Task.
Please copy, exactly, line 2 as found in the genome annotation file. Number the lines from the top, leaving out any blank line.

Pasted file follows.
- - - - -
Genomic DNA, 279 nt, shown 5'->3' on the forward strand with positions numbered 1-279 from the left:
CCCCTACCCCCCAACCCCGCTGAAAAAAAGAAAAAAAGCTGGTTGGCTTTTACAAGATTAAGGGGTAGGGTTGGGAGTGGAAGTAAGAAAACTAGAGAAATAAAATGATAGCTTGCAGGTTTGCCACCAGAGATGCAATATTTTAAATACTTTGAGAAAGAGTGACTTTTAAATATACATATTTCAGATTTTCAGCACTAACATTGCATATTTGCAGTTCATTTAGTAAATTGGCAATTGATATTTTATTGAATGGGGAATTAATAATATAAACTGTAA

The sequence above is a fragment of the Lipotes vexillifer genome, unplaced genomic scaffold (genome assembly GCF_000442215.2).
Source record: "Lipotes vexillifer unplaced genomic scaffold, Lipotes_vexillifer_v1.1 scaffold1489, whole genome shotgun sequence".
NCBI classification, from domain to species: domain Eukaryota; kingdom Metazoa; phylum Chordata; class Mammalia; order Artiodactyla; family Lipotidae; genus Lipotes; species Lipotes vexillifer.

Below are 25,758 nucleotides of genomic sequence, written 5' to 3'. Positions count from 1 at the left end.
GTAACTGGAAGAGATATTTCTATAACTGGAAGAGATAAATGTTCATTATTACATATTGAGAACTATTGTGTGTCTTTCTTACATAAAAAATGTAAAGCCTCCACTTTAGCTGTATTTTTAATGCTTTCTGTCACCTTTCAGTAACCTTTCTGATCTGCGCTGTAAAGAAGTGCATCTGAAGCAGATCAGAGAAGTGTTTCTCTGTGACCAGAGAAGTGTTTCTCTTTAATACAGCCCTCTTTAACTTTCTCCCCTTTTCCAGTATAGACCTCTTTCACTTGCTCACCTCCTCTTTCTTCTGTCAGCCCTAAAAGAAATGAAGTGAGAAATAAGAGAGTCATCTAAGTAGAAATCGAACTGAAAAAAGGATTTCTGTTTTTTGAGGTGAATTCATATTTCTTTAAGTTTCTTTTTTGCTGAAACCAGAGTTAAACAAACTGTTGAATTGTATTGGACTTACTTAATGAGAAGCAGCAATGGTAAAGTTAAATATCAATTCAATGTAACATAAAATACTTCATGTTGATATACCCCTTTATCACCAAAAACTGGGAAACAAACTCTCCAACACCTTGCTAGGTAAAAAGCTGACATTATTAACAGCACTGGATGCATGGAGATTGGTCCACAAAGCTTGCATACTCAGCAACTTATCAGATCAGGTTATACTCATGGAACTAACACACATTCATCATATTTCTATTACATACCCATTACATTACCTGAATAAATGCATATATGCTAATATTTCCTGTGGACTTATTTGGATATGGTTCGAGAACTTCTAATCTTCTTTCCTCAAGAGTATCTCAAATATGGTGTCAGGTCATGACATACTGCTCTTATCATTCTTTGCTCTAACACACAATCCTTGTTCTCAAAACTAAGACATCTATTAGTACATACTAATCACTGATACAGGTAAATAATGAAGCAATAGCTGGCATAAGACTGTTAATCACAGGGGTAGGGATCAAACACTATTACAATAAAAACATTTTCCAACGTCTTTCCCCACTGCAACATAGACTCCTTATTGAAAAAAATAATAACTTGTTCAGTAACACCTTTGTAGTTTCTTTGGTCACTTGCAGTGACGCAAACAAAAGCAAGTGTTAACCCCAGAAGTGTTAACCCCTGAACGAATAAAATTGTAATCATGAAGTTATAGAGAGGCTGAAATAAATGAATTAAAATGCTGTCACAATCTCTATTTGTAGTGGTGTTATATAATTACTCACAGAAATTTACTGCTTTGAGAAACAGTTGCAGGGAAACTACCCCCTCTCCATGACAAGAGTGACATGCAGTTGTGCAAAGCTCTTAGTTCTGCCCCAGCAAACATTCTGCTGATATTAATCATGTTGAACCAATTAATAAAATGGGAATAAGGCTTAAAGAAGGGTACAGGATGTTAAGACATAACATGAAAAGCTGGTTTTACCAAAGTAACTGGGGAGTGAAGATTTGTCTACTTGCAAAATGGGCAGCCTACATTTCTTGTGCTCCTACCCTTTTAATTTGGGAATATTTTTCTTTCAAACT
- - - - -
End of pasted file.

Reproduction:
CCCCTACCCCCCAACCCCGCTGAAAAAAAGAAAAAAAGCTGGTTGGCTTTTACAAGATTAAGGGGTAGGGTTGGGAGTGGAAGTAAGAAAACTAGAGAAATAAAATGATAGCTTGCAGGTTTGCCACCAGAGATGCAATATTTTAAATACTTTGAGAAAGAGTGACTTTTAAATATACATATTTCAGATTTTCAGCACTAACATTGCATATTTGCAGTTCATTTAGTAAATTGGCAATTGATATTTTATTGAATGGGGAATTAATAATATAAACTGTAA